Victor Banerjee, Prasanna Vithanage on IFFI jury
Indian actor Victor Banerjee and Sri Lankan director Prasanna Vithanage will be on the five-member jury at the International Film Festival of India, which rolls on November 20 in Goa’s Panaji.bollywood Updated: Nov 07, 2013 14:46 IST
Indian actor Victor Banerjee and Sri Lankan director Prasanna Vithanage will be on the five-member jury at the International Film Festival of India, which rolls on November 20 in Goa’s Panaji.
Banerjee has been part of the Kolkata landscape for years and whose oeuvre includes the movies of directors as renowned as Satyajit Ray, Mrinal Sen, Shyam Benegal, Roman Polanski, James Ivory-Ismail Merchant and David Lean.
Victorda (as he is fondly and reverentially addressed) is best remembered as Dr Aziz in Lean’s Passage to India (based on E.M. Forster’s novel) – a film that explores the dilemma and disillusionment of Indo-British ties. A dramatic courtroom battles finally proves that Dr Aziz was not guilty of raping Adela Quested (played by Judy Davis) in the Marabar Caves. But what did the two do there that aroused suspicion and provoked Quested’s ire?
As Nikhil in Ray’s triangular love story, Ghare Baire (which competed for the Palm d’Or at the Cannes Film Festival in 1984), as the Maharaja in Merchant-Ivory’s Hullabaloo over Georgie and Bonnie’s Pictures and as Mr Singh in Polanski’s erotic thriller, Bitter Moon, as well as a variety of characters in Jogger’s Park and Bow Barracks Forever, Banerjee was marvellous.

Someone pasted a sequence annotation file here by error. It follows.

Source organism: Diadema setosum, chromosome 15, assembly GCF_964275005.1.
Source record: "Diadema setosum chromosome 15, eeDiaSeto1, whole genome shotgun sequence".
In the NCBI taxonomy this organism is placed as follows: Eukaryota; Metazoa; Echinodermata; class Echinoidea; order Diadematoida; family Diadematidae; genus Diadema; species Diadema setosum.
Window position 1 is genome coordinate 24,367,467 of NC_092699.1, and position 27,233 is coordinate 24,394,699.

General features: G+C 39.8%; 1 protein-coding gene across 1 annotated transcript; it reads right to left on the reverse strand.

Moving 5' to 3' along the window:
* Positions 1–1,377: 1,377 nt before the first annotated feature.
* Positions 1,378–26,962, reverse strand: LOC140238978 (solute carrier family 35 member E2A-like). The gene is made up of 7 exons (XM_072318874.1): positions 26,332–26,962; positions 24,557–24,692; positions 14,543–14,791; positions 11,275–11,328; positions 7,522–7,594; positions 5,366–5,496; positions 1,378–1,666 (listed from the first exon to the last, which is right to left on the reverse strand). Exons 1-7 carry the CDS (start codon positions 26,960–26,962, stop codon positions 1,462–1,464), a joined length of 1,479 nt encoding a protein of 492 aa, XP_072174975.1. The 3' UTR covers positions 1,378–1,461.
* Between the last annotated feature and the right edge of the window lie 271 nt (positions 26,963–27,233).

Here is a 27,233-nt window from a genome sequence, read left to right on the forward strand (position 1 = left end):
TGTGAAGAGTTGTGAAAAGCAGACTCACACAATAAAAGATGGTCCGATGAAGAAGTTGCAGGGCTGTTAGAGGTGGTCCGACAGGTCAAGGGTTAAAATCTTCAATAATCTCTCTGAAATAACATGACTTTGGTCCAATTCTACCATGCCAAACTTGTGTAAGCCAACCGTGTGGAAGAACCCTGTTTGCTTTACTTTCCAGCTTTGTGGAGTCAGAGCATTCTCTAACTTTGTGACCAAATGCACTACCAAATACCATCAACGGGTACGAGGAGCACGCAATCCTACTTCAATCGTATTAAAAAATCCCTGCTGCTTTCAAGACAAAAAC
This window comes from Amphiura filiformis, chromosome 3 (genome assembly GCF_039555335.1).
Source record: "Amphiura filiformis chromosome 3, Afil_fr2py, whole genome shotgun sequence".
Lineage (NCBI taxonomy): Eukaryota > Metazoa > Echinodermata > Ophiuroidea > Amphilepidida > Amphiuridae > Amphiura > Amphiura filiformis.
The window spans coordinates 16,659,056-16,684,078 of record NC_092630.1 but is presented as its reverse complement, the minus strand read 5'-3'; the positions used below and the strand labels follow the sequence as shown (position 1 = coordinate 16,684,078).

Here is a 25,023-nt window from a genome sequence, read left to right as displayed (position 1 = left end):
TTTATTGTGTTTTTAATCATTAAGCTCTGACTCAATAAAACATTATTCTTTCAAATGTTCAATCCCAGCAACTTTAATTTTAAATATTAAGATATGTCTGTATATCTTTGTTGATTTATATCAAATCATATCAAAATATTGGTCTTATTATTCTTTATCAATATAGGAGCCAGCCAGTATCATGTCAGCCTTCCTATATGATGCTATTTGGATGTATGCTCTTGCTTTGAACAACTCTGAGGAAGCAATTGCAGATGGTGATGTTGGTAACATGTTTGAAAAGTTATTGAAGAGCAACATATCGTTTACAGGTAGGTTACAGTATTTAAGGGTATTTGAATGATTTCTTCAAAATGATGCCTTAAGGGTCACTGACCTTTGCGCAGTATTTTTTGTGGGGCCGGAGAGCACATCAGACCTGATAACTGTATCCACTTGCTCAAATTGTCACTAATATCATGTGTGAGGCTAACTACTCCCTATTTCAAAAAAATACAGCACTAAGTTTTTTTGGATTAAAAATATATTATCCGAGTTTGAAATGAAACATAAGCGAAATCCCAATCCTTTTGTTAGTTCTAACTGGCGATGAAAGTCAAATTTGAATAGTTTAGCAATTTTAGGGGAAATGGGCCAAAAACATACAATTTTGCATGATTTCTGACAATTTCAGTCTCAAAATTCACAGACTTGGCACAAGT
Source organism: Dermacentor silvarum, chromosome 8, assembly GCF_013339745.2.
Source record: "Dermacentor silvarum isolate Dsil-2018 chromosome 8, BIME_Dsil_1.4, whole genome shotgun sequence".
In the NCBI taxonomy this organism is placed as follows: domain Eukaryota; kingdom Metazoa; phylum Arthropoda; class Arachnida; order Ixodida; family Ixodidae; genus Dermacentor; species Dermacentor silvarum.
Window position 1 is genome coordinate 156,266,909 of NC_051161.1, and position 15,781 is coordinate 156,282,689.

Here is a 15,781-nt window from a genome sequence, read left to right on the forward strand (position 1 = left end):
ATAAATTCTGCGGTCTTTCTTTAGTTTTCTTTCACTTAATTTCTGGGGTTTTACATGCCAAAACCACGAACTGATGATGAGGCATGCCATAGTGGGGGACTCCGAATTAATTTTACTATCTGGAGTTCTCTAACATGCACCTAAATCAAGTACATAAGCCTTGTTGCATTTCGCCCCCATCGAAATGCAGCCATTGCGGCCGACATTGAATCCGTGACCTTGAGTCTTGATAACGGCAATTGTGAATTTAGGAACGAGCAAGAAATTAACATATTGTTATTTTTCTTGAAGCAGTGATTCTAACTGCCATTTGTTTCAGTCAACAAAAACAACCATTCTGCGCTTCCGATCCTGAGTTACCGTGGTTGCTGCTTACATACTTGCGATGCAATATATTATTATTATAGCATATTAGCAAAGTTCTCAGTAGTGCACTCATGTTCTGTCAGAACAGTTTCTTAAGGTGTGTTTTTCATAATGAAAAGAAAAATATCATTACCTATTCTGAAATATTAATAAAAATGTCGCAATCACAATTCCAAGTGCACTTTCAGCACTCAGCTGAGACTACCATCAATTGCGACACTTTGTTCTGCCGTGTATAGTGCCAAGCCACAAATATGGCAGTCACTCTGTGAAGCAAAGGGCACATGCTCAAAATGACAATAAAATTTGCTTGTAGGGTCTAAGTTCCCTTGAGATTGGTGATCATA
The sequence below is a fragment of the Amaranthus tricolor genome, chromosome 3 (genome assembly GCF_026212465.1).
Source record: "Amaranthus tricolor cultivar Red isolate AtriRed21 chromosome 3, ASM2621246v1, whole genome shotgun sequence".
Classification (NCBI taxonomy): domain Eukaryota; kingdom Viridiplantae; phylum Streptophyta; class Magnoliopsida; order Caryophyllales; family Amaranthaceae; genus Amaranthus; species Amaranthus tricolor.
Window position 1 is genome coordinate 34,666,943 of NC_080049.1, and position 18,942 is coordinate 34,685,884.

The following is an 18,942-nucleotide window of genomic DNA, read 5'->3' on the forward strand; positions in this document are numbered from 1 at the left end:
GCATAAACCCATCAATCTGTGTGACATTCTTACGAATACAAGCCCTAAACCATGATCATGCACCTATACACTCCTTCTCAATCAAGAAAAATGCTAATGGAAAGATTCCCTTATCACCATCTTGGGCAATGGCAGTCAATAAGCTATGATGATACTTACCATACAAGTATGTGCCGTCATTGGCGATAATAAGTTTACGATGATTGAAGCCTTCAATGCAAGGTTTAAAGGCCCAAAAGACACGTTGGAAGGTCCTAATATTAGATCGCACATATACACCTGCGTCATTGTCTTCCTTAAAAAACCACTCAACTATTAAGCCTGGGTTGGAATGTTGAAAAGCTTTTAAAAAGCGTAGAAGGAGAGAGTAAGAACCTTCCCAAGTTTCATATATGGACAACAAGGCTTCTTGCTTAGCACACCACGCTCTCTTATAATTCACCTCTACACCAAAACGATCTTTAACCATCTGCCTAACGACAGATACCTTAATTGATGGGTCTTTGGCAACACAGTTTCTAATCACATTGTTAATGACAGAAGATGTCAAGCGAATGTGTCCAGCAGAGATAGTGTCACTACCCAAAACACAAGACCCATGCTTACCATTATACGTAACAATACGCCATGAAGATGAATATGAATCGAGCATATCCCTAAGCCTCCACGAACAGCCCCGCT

Vithanage’s last movie, With You, Without You, had its world premiere at the 39th Montreal International Film Festival. The, movie, adapted from a novella by Fyodor Dostoyevsky, is a sweetly tragic story about a man and a woman living in Sri Lanka, a country whose social fabric and human ties have been destroyed by the unusually long civil war.
Vithanage’s earlier work, Akasa Kusum, ran for a record 77 days across 24 Sri Lankan screens, and the Tamil version of this film was shown in Jaffna in 2011.This is the only movie of a Sinhala director to have been exhibited in the Tamil dominated Jaffna. Although the war is long over in the island nation, the relations between the Sinhala majority and the Tamil minority continue to remain uneasy.
The third member of the jury is Atiq Rahimi, the Kabul-born writer who now lives in Paris. He won France’s most prestigious literary award, Prix Goncourt, in 2008, and his books in Persian, French and English have been raved about.
His fiction, A Patience Stone, which he adapted for his film by the same name, was Afghanistan’s submission for the Foreign Language Oscar in 2012, though it was not nominated. The movie, starring Iranian actress, Golshifteh Farahani, has travelled round the world.
French auteur, Claire Denis – whose cinematic contributions include Chocolate, Trouble Every Day and Bastards – will also be on the jury, which will be chaired by the Belgrade-based Serbian-French director, Goran Paskaljevic. Some of his celebrated works are The Dog Who Loved Trains, Midwinter Night’s Dream and When Day Breaks.
Though the jury is undoubtedly outstanding, it would have made better sense had Banerjee presided over it. His achievements appear far more impressive than those of the others on the panel. But I suppose there is an unwritten rule which says that a foreigner must head the IFFI jury.